Victorian aged-care COVID crisis a reminder that the pandemic is much bigger than cancelled festivals

While we ache for the return of festivals, live music, and to simply be able to visit a pub void of any restrictions, those living and working in aged care facilities are doing it even tougher.

Many families are facing a difficult choice of whether to remove their loved ones from nursing homes with outbreaks growing across homes in Victoria.

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There is an aged-care COVID crisis going on in Victoria and it just goes to show that this pandemic is bigger than the cancellation of festivals or the closure of pubs.

Currently, more than 800 COVID-19 cases have been linked directly back to aged care homes in Victoria, making up 46 deaths – half of the state’s coronavirus death toll. There have been 952 cases as of Wednesday linked to the facilities, with 474 residents, 419 staff, and 59 people who were close contacts all testing positive for coronavirus.

Cancellations of festivals such as Splendour in the Grass and Falls Festival seem to pale in comparison when looking at the issues faced by aged care centres.

You have to feel for the families involved, with the privatised aged care system seemingly failing their loved ones, with 87 homes in Victoria impacted by the pandemic. Masks were not made compulsory in aged care centres until 13 July, a week after lockdown.

Victorian Premier Daniel Andrews himself admitted the dire situation saying, “I would not let my mum be in some of these places, I just wouldn’t.”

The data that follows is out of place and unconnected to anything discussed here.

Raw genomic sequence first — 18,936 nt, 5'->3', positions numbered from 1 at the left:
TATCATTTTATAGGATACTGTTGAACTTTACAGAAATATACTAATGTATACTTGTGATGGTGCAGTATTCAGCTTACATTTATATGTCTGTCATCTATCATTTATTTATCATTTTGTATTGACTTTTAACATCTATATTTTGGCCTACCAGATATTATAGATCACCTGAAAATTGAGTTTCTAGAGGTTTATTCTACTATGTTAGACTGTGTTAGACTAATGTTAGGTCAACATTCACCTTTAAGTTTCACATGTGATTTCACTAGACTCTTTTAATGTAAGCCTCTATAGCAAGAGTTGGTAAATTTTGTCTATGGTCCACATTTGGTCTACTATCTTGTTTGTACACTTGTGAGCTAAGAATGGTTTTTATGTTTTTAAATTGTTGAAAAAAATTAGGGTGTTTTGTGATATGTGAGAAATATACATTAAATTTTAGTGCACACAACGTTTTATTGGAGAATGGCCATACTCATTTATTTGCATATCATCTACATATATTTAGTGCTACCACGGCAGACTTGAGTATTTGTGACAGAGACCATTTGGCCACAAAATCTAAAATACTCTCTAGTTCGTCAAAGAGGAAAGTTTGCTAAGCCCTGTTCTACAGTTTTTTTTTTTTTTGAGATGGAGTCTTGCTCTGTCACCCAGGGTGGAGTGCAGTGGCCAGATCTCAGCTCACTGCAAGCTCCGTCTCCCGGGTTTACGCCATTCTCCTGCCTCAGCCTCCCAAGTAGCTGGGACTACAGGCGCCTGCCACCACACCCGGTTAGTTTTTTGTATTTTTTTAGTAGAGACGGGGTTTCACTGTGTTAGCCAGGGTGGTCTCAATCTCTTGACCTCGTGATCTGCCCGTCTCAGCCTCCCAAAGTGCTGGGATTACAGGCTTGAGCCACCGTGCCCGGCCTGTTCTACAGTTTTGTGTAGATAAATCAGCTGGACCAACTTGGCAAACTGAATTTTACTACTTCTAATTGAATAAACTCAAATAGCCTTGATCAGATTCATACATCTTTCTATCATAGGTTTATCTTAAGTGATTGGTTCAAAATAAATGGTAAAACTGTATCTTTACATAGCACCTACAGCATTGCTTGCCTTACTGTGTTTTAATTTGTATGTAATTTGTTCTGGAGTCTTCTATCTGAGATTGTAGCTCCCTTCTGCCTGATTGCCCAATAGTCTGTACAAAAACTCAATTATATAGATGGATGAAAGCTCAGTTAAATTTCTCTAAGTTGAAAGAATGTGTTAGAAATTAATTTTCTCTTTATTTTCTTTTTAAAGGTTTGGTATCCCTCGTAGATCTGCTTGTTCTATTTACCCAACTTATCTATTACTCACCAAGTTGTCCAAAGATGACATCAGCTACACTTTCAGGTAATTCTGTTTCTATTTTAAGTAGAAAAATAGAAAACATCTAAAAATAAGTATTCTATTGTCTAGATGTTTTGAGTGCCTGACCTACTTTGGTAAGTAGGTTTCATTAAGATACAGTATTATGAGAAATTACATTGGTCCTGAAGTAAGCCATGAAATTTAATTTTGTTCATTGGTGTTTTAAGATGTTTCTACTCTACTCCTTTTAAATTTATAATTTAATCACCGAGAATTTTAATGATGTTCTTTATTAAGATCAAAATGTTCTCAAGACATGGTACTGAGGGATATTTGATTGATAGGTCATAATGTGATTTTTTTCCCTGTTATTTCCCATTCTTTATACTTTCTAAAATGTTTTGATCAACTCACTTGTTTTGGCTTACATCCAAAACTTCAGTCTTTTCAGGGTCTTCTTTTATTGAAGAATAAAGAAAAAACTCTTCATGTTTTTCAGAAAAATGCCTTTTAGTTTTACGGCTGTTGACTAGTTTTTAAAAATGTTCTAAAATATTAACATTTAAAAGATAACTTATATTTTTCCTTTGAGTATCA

The worst-hit home came in the suburb of Fawkner, where St Basil’s Homes for the Aged has recorded 89 infections and had nine deaths. Members of the workforce at the aged facility were forced to be sent home and quarantine on Wednesday last week, meaning new staff, who understandably didn’t have a clue about the residents or their routines, were being required to look after residents. There were reports that some residents weren’t adequately cared for or given enough to eat, something that the aged care sector has been accused of even before COVID-19 broke out.

An interim report published in October stated, “Sadly, this failure to properly value and engage with older people as equal partners in our future has extended to our apparent indifference towards aged care services.”

The report goes on to conclude, “The cruel and harmful system must be changed. We owe it to our parents, our grandparents, our partners, our friends. We owe it to strangers. We owe it to future generations. Older people deserve so much more.”

While NSW looks to progressively tighten restrictions, with our gyms undergoing a COVID-safe plan, and group bookings at pubs back to 10 people, these are small sacrifices to make as the state looks on the dire aged-care situation in Victoria.

NSW has the chance to learn from Victoria’s mistakes and prevent situations such as that pertaining to Nicholas Barboussas, who found out of his father, 79-year-old Paul Barboussas’ death, just a day after being told that his father was sitting in his room at St Basil’s Homes for the Aged.

Mr Barboussas told Nine News, “I was just completely lost for words to hear that because seven hours earlier I had a call from the hospital telling me that my dad is fighting for his life.”

Mr Barboussas had called the aged care on Saturday afternoon, after receiving the news from Northern Hospital that morning. Paul Barboussas passed away on Sunday afternoon.

While we may have missed out on filling up the amphitheatre at Splendour in the Grass this past weekend, there are certainly those within and with loved ones in the aged-care system who are hoping for so much more than a return to festival-season.